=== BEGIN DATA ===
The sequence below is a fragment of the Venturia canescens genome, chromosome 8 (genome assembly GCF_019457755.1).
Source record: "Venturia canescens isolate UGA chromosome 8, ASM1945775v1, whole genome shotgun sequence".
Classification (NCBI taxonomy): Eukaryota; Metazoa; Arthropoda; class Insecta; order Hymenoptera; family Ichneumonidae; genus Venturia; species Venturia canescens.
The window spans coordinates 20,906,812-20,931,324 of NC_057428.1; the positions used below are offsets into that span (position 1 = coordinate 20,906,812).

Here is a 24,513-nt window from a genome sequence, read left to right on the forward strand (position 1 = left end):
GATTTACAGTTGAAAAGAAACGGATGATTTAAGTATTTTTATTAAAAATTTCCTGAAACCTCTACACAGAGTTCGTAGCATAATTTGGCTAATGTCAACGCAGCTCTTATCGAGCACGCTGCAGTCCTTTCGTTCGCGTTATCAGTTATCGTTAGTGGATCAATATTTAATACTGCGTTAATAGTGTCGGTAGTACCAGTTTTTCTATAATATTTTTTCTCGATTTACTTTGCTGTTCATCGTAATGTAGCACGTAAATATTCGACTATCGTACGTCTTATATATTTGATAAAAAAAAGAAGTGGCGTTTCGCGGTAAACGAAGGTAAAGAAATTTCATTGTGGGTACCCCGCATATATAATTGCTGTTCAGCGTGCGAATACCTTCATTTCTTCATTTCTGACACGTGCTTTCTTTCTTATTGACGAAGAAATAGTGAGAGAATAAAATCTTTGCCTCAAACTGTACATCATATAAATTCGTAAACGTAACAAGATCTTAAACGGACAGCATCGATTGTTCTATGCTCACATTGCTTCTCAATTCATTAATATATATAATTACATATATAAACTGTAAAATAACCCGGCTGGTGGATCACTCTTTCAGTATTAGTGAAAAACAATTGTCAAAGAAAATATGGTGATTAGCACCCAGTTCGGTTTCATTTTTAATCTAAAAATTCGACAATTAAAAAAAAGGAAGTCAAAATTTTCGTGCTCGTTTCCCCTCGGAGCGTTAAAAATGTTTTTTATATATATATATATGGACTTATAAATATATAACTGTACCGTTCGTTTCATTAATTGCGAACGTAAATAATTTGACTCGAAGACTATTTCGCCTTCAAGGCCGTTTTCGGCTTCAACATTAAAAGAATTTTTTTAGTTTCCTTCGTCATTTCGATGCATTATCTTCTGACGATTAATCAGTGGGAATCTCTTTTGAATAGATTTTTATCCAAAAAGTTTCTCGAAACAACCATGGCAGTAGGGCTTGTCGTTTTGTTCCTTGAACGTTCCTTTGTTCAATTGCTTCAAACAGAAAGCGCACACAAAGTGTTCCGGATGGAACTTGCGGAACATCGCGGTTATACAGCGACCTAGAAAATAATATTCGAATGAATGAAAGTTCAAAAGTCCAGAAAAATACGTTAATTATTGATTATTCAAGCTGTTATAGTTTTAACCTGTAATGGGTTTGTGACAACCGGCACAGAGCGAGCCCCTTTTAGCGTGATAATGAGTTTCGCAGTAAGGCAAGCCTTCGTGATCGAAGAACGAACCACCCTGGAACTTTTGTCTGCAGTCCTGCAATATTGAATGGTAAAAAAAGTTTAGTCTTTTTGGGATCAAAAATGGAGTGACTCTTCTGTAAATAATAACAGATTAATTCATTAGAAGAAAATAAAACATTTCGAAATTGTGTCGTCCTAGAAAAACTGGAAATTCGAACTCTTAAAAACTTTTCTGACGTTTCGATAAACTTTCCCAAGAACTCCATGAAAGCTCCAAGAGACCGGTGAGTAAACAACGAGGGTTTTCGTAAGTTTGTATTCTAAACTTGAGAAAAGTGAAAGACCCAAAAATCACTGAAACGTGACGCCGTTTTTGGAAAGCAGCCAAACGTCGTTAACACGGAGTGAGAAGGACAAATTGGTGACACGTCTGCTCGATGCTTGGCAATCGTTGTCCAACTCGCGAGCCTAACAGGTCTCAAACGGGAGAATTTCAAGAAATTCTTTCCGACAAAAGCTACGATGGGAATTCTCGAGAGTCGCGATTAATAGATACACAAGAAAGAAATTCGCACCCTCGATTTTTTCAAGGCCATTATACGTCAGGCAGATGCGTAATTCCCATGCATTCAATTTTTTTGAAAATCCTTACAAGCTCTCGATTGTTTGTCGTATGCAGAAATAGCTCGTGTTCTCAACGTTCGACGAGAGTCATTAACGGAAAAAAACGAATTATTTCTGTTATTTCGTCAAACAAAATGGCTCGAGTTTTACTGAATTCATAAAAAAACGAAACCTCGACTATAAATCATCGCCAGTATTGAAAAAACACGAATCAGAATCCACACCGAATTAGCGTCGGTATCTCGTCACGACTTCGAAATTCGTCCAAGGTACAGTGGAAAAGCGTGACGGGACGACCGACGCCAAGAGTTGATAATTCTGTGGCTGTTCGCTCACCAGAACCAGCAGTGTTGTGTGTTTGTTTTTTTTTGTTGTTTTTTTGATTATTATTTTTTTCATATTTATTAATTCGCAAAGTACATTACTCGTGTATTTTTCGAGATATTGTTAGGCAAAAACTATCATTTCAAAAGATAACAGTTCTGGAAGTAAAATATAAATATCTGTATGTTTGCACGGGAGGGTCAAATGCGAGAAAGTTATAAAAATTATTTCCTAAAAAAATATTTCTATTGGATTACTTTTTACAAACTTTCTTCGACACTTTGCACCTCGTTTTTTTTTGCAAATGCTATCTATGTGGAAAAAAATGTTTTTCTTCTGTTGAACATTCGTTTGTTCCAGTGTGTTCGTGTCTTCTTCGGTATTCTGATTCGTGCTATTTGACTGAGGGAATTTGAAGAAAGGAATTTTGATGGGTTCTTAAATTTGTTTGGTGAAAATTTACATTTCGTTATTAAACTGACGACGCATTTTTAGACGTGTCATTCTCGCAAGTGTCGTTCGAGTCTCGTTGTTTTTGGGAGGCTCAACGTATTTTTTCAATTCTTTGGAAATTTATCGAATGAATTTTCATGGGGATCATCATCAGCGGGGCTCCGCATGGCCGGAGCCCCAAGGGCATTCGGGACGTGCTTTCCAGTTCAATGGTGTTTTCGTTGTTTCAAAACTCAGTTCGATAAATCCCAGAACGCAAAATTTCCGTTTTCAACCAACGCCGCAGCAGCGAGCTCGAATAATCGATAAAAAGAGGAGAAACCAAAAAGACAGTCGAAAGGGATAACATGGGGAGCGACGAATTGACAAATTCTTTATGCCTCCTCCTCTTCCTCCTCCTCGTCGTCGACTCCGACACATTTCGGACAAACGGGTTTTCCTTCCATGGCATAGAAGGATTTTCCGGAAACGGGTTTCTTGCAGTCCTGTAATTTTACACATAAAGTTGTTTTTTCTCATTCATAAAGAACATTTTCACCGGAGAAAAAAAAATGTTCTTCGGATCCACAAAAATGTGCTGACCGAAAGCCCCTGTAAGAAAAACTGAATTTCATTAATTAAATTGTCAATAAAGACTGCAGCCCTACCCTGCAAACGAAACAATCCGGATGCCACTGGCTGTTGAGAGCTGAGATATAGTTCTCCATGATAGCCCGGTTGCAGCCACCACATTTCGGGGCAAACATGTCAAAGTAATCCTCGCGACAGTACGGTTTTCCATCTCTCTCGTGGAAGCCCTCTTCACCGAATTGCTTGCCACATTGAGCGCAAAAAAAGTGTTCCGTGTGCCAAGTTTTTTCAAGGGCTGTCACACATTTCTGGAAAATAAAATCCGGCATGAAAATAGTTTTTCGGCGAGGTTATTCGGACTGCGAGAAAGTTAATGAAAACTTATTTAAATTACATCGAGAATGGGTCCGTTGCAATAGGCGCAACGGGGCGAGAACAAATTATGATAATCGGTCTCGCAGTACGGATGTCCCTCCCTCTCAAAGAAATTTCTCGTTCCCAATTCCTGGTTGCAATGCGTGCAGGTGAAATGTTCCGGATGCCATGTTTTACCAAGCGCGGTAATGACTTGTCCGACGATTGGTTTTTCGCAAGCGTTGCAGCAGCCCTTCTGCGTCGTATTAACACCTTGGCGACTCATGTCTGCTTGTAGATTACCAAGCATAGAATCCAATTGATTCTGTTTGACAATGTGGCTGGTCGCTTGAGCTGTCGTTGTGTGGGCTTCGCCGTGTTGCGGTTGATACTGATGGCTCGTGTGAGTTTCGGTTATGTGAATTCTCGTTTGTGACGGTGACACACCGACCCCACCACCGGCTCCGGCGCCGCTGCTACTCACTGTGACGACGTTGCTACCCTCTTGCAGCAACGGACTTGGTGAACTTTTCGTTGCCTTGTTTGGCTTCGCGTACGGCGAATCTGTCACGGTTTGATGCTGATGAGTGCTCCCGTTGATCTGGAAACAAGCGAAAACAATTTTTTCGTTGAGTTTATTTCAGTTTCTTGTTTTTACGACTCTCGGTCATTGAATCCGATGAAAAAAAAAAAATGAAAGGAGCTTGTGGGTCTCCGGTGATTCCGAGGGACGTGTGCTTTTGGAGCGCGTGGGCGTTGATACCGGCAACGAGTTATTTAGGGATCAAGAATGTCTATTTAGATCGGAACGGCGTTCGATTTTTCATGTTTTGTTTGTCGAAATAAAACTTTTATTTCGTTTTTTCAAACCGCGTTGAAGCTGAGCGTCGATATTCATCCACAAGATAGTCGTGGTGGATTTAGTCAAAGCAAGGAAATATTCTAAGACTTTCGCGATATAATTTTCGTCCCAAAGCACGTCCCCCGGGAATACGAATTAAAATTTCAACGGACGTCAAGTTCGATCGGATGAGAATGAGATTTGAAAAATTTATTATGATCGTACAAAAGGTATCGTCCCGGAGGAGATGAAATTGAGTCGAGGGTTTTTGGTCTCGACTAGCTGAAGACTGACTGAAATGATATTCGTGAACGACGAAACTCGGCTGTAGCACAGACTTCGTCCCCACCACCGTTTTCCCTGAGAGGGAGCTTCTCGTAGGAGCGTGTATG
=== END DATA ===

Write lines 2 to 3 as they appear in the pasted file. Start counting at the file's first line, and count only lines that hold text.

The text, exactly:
Source record: "Venturia canescens isolate UGA chromosome 8, ASM1945775v1, whole genome shotgun sequence".
Classification (NCBI taxonomy): Eukaryota; Metazoa; Arthropoda; class Insecta; order Hymenoptera; family Ichneumonidae; genus Venturia; species Venturia canescens.